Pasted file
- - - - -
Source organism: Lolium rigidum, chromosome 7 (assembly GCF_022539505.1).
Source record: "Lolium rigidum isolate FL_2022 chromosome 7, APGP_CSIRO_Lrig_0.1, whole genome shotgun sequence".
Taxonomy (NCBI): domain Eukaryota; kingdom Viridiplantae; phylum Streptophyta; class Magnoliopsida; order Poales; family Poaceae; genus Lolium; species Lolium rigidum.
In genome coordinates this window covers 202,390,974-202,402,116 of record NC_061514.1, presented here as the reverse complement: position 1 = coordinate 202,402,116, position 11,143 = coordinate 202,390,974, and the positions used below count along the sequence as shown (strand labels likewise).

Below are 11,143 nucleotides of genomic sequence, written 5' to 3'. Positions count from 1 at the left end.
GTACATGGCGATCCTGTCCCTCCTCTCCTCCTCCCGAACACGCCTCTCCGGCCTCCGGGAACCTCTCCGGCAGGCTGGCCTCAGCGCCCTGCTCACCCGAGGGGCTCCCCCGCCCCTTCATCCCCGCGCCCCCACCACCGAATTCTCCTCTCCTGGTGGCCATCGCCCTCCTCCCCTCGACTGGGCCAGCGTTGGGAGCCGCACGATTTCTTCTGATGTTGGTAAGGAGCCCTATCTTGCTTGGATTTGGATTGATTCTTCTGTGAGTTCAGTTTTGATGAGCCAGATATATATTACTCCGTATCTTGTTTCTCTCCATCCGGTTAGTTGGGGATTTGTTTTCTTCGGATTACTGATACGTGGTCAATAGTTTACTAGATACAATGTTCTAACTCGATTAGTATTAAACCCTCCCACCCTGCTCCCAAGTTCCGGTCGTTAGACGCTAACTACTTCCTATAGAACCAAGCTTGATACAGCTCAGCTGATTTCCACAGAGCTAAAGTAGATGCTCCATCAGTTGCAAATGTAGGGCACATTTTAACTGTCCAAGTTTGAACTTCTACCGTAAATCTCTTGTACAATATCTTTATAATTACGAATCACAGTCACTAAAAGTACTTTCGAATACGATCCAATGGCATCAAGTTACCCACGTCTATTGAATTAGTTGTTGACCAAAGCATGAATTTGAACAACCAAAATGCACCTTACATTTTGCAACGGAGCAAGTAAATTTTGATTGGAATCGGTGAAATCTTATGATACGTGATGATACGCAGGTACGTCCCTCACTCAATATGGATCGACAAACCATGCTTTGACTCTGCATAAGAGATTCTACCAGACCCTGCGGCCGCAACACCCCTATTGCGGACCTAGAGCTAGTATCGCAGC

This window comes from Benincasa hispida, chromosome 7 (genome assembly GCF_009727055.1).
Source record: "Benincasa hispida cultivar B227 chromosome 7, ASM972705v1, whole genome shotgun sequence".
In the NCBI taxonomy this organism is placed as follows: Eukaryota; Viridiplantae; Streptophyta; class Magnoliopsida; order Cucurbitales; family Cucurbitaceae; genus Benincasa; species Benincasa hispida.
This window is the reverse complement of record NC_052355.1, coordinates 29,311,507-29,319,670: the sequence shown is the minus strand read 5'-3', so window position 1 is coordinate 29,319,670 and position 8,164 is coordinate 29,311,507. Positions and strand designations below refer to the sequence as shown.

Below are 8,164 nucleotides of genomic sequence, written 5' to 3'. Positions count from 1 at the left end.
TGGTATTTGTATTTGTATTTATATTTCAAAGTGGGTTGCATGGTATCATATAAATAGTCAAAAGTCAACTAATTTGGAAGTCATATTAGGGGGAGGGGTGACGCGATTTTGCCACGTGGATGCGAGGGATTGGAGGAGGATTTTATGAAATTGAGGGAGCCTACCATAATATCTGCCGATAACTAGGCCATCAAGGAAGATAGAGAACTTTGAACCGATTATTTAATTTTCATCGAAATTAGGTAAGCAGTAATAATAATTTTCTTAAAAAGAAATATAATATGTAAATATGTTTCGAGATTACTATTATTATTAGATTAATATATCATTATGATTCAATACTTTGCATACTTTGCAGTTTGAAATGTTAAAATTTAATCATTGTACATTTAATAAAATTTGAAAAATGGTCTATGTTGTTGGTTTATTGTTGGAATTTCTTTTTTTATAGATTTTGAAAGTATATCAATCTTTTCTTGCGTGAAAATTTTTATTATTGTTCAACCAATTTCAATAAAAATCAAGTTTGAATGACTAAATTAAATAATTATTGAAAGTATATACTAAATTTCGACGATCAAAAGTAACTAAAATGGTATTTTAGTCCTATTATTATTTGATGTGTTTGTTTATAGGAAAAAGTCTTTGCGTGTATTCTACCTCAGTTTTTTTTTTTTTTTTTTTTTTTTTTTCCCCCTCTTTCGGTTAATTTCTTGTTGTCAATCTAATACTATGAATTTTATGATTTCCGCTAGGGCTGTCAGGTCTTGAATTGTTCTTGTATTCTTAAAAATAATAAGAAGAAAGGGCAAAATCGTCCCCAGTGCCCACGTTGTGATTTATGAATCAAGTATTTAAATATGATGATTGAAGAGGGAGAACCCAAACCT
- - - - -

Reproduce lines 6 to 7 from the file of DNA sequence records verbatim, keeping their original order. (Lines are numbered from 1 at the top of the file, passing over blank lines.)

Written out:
GTACATGGCGATCCTGTCCCTCCTCTCCTCCTCCCGAACACGCCTCTCCGGCCTCCGGGAACCTCTCCGGCAGGCTGGCCTCAGCGCCCTGCTCACCCGAGGGGCTCCCCCGCCCCTTCATCCCCGCGCCCCCACCACCGAATTCTCCTCTCCTGGTGGCCATCGCCCTCCTCCCCTCGACTGGGCCAGCGTTGGGAGCCGCACGATTTCTTCTGATGTTGGTAAGGAGCCCTATCTTGCTTGGATTTGGATTGATTCTTCTGTGAGTTCAGTTTTGATGAGCCAGATATATATTACTCCGTATCTTGTTTCTCTCCATCCGGTTAGTTGGGGATTTGTTTTCTTCGGATTACTGATACGTGGTCAATAGTTTACTAGATACAATGTTCTAACTCGATTAGTATTAAACCCTCCCACCCTGCTCCCAAGTTCCGGTCGTTAGACGCTAACTACTTCCTATAGAACCAAGCTTGATACAGCTCAGCTGATTTCCACAGAGCTAAAGTAGATGCTCCATCAGTTGCAAATGTAGGGCACATTTTAACTGTCCAAGTTTGAACTTCTACCGTAAATCTCTTGTACAATATCTTTATAATTACGAATCACAGTCACTAAAAGTACTTTCGAATACGATCCAATGGCATCAAGTTACCCACGTCTATTGAATTAGTTGTTGACCAAAGCATGAATTTGAACAACCAAAATGCACCTTACATTTTGCAACGGAGCAAGTAAATTTTGATTGGAATCGGTGAAATCTTATGATACGTGATGATACGCAGGTACGTCCCTCACTCAATATGGATCGACAAACCATGCTTTGACTCTGCATAAGAGATTCTACCAGACCCTGCGGCCGCAACACCCCTATTGCGGACCTAGAGCTAGTATCGCAGC

This window comes from Benincasa hispida, chromosome 7 (genome assembly GCF_009727055.1).